The Victorian Thriller Murder as a Fine Art

Murder as a Fine ArtIt’s 1854 in London and the night’s calm is shattered by the shouts of murder. A young family has been brutally killed though it does not appear to be a random act but was carefully orchestrated to mirror the Ratcliffe Highway murders of another family forty-three years earlier. Detective Inspector Sean Ryan from Scotland Yard is put on the case and discovers an essay called “On Murder Considered as One of the Fine Arts”, which is a detailed account of the Ratcliffe Highway Murders by author, Thomas De Quincey, who happened to be in town during the current murders.

Quincey is an infamous writer also well known for his memoir, Confessions of an English Opium-Eater, and Ryan is anxious to question him regardless of Quincey’s drug induced states. As the case progresses it appears that Quincey is somehow linked to the killings but Ryan isn’t sure if Quincey is a suspect or a victim. In Murder as Fine Art the real life Quincey, the Ratcliffe Highway murders, and Victorian England are woven into a fast paced mystery thriller. The author is the prolific David Morrell who also wrote the bestselling novel First Blood.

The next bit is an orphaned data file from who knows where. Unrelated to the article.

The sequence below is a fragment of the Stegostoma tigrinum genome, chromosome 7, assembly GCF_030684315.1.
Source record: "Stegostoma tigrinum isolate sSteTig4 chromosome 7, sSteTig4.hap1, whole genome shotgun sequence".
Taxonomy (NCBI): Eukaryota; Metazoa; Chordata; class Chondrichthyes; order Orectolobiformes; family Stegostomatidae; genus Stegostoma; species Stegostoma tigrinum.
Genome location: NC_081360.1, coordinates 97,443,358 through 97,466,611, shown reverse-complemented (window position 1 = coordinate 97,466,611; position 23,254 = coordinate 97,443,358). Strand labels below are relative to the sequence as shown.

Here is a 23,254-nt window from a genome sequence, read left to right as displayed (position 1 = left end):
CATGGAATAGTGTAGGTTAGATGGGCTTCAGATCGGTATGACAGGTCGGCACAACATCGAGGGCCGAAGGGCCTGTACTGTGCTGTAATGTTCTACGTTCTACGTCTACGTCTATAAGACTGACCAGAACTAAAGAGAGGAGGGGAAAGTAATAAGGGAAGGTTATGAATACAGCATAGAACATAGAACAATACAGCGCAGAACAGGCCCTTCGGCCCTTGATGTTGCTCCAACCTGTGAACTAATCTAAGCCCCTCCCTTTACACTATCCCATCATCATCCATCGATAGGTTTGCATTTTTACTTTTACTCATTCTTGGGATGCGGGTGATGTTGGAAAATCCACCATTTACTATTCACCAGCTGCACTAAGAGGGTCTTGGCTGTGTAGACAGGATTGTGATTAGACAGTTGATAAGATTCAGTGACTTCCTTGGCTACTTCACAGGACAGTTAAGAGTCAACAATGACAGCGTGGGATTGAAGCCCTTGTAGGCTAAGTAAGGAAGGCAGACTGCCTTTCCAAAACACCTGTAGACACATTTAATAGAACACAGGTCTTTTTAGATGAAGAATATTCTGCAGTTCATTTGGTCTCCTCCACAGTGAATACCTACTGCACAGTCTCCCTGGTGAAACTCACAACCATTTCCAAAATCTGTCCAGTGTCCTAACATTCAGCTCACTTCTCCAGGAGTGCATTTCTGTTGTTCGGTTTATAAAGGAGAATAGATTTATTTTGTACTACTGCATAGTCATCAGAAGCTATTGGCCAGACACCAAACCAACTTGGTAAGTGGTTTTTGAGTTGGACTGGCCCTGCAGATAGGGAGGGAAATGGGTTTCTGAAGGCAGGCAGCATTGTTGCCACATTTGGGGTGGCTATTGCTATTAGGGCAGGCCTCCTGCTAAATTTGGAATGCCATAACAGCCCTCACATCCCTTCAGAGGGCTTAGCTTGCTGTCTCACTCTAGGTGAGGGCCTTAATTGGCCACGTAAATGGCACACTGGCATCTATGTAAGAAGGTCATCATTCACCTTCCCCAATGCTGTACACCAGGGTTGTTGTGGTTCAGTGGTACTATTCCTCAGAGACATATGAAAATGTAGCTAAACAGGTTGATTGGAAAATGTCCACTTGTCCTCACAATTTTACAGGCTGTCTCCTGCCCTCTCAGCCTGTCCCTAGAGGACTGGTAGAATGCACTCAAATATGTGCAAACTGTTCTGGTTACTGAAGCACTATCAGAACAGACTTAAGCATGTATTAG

Christina Callison has been blogging about books for the library’s website since 2006. She has read hundreds of books that include mysteries, fantasies, horror, thrillers, non-fiction, general fiction, and some science fiction. She continues with her goal of finding new books and authors to recommend.